Prevalence and unmet need for diabetes care across the care continuum in a national sample of South African adults: evidence from the SANHANES-1, 2011-2012

SOURCE: PLoS One
OUTPUT TYPE: Journal Article
PUBLICATION YEAR: 2017
TITLE AUTHOR(S): A.Stokes, K.M.Berry, Z.J.Mchiza, W.Parker, D.Labadarios, L.Chola, C.Hongoro, K.Zuma, A.T.Brennan, P.C.Rockers, S.Rosen
KEYWORDS: ADULTS, SANHANES
Print: HSRC Library: shelf number 10020

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Abstract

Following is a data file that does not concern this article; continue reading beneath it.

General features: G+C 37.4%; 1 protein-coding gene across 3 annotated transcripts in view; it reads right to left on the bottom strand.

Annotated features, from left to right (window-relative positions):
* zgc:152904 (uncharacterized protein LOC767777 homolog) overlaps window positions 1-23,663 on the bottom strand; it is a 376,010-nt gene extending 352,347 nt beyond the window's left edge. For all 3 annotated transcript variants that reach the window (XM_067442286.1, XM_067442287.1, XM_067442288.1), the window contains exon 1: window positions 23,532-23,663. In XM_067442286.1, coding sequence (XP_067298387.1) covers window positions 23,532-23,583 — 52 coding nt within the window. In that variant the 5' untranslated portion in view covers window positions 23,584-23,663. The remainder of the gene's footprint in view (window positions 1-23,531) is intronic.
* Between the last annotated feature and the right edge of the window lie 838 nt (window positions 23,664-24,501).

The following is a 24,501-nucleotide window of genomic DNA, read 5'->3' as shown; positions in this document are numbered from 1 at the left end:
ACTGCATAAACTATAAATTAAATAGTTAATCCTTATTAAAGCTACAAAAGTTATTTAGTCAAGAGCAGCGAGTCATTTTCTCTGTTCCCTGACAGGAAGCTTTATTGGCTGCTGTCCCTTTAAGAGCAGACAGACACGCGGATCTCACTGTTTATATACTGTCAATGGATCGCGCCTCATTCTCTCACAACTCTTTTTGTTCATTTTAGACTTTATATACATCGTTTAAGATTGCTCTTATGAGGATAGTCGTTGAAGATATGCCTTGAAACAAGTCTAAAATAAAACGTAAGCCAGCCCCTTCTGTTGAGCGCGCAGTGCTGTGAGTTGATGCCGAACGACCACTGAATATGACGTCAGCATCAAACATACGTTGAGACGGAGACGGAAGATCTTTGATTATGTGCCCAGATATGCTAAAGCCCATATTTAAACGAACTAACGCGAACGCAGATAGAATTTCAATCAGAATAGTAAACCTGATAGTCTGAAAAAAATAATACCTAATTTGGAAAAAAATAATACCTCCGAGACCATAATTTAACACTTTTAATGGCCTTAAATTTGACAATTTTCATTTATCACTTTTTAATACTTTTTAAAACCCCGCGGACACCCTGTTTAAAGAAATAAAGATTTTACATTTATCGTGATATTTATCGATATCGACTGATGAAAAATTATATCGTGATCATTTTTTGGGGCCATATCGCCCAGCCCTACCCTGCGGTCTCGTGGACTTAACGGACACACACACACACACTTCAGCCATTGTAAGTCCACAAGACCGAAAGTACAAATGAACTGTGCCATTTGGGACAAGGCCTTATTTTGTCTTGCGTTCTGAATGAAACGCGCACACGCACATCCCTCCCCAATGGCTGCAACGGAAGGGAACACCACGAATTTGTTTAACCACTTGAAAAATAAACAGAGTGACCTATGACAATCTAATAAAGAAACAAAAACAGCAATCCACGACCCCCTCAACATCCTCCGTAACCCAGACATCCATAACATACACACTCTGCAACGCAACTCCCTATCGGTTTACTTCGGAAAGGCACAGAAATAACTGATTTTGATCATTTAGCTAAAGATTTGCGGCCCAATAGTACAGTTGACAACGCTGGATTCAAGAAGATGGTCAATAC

South Africa faces an epidemic of chronic non-communicable diseases (NCDs), yet national surveillance is limited due to the lack of recent data. We used data from the first comprehensive national survey on NCDs -the South African National Health and Nutrition Examination Survey (SANHANES-1 (2011-2012)) - to evaluate the prevalence of and health system response to diabetes through a diabetes care cascade. We defined diabetes as a Hemoglobin A1c equal to or above 6.5% or currently on treatment for diabetes. We constructed a diabetes care cascade by categorizing the population with diabetes into those who were unscreened, screened but undiagnosed, diagnosed but untreated, treated but uncontrolled, and treated and controlled. We then used multivariable logistic regression models to explore factors associated with diagnosed and undiagnosed diabetes. The age-standardized prevalence of diabetes in South Africans aged 15+ was 10.1%. Prevalence rates were higher among the non-white population and among women. Among individuals with diabetes, a total of 45.4% were unscreened, 14.7% were screened but undiagnosed, 2.3% were diagnosed but untreated, 18.1% were treated but uncontrolled, and 19.4% were treated and controlled, suggesting that 80.6% of the diabetic population had unmet need for care. The diabetes care cascade revealed significant losses from lack of screening, between screening and diagnosis, and between treatment and control. These results point to significant unmet need for diabetes care in South Africa. Additionally, this analysis provides a benchmark for evaluating efforts to manage the rising burden of diabetes in South Africa.